Insurance law – Liability insurance – Errors and omissions policy – Interpretation of policy – Notice
Surespan Structures Ltd. v. Lloyd’s Underwriters,  BCJ No. 1251, 2018 BCSC 1058, British Columbia Supreme Court, June 27, 2018, Winteringham, J.
The petitioners, Surespan Structures Ltd. (“Surespan”) and HGS Limited (“HGS”), sought a declaration that they were insureds under a professional liability policy.
Stantec Architecture Ltd. (“Stantec”) was retained by Graham Design Builders LP (“Graham”) to perform architectural services for a project which included two parkades. Stantec applied for an insurance policy for the project. On the application form, Stantec indicated its scope of work included the parkades. The application also indicated there would be structural engineering as part of the professional duties either performed by Stantec or on its behalf. Neither Surespan nor HGS were identified on the application. The insurer issued the policy, which did not identify Surespan or HGS by name.
Surespan then contracted directly with Graham to perform design (and construction) work regarding the two parkades. Surespan contracted with HGS to have HGS perform its engineering design services.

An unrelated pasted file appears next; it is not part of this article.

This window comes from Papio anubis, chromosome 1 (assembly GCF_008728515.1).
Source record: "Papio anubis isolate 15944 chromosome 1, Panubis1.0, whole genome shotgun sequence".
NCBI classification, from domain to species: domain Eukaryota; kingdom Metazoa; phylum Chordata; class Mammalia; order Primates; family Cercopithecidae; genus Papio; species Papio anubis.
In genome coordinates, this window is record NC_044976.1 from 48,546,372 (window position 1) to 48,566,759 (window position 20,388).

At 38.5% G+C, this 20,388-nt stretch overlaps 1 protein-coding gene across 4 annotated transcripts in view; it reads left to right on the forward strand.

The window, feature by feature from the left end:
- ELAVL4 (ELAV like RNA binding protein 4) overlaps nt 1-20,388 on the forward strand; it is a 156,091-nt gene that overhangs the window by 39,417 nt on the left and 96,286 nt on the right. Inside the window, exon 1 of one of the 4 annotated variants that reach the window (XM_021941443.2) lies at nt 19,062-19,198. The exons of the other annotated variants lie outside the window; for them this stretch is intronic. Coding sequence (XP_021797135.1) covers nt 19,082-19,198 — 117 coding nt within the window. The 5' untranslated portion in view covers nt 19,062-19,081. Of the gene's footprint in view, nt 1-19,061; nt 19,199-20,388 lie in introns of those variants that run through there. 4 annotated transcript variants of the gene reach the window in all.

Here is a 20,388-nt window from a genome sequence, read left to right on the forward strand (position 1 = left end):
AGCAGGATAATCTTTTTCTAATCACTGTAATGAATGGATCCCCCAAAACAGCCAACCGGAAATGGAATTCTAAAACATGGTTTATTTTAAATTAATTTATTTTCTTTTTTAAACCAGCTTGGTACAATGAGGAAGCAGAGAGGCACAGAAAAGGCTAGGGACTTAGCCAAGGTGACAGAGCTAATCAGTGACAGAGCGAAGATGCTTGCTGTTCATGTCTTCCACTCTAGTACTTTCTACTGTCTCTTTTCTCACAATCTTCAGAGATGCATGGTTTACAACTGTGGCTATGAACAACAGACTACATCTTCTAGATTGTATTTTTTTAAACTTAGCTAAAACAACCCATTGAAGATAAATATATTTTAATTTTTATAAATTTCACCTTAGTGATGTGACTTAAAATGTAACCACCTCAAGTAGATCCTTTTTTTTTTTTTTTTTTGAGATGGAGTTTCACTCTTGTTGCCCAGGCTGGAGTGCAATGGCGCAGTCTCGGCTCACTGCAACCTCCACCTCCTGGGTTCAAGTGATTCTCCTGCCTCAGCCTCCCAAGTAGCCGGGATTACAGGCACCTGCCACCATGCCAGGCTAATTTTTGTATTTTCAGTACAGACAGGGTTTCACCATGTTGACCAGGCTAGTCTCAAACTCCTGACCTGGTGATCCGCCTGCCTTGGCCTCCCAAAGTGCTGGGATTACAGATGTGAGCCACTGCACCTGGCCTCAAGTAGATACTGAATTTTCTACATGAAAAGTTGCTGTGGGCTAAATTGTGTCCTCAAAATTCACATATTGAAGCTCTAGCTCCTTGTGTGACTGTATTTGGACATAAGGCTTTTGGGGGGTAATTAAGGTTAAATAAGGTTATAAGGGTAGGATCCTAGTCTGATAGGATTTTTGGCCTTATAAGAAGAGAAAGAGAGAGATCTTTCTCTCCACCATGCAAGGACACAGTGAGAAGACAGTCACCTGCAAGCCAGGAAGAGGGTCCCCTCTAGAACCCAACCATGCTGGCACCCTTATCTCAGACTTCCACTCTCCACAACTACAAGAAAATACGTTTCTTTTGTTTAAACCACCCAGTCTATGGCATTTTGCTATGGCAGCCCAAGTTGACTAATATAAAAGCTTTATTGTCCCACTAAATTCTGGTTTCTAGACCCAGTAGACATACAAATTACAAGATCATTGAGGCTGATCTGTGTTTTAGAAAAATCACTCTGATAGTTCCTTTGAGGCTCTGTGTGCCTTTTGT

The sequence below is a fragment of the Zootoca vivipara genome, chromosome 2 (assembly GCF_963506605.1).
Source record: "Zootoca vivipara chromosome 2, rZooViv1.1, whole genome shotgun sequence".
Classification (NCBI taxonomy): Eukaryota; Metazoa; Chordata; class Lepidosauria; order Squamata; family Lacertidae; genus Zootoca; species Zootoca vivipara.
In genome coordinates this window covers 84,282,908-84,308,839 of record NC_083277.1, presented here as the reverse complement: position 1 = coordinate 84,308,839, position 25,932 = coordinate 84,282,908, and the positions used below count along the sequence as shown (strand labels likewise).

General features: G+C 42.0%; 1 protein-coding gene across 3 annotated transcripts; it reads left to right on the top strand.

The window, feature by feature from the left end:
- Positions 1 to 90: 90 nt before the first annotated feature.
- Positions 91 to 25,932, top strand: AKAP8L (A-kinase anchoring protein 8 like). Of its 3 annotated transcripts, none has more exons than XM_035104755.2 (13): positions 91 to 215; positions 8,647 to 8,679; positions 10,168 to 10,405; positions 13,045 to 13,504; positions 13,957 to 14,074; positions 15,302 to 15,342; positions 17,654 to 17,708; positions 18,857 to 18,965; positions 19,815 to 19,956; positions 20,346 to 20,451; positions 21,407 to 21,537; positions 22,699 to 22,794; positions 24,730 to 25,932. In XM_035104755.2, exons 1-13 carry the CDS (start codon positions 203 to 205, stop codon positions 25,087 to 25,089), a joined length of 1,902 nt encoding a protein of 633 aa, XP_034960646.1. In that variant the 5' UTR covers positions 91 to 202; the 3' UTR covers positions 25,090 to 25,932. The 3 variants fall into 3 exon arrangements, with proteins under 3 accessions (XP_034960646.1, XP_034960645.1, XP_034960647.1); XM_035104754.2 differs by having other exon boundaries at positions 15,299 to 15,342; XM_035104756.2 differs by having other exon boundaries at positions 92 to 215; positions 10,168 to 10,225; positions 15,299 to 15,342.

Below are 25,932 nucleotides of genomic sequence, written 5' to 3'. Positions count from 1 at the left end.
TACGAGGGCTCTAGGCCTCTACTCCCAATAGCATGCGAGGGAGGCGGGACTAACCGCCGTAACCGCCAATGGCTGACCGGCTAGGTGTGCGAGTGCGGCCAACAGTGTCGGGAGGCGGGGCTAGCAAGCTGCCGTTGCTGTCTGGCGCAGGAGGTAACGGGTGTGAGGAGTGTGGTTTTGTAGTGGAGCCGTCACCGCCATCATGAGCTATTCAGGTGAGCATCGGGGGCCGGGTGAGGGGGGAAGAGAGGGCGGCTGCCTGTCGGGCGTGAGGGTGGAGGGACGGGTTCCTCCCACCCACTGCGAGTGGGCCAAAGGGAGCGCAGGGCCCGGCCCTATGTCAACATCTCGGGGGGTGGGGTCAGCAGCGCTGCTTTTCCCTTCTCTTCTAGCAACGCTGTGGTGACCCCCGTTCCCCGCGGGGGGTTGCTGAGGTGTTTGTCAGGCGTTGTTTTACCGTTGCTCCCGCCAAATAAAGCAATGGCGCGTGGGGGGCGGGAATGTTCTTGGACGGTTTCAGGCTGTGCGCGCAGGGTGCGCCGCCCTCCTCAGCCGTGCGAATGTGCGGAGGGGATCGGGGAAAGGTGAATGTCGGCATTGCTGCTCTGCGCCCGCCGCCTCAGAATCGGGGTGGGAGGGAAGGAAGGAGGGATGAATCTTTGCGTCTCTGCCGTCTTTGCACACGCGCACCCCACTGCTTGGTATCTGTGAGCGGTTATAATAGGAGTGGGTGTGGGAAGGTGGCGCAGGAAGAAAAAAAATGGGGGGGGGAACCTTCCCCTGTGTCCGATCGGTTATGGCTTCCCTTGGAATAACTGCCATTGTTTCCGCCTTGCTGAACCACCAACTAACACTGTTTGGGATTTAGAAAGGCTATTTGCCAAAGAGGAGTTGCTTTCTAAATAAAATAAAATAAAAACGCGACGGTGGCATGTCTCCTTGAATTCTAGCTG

Subsequently, problems emerged with the parkades, which Graham alleged were the result of errors or omissions in the design by Surespan and/or HGS.
Surespan and HGS submitted that they were insureds by virtue of clause 3 in the policy. Clause 3 defined an insured as any other firm(s) which have or will have provided “PROFESSIONAL SERVICES” in regards to the project. The term “PROFESSIONAL SERVICES” was a defined term which related to the services described in the application.
The insurer took the position that clause 3 of the policy was a mistake and none of the parties contemplated it being included in the policy. The insurer argued clause 5 supported this position as clause 5 defined an insured as “any other firm(s) which have or will provide professional services in regard to the Project provided that such additional firms are reported and accepted by the Insurer along with details of the professional services to be provided, the date on which the firm is to commence the provision of services, and their professional fees.” The term professional services was not defined in the policy.
The court rejected the insurer’s position and found that clause 3 was unambiguous, and could be read harmoniously with clause 5. The court held that the petitioners were insureds based on clause 3 of the policy.
This case was digested by Kora V. Paciorek, and first published in the LexisNexis® Harper Grey Insurance Law Netletter and the Harper Grey Insurance Law Newsletter. If you would like to discuss this case further, please contact Kora V. Paciorek at email@example.com.
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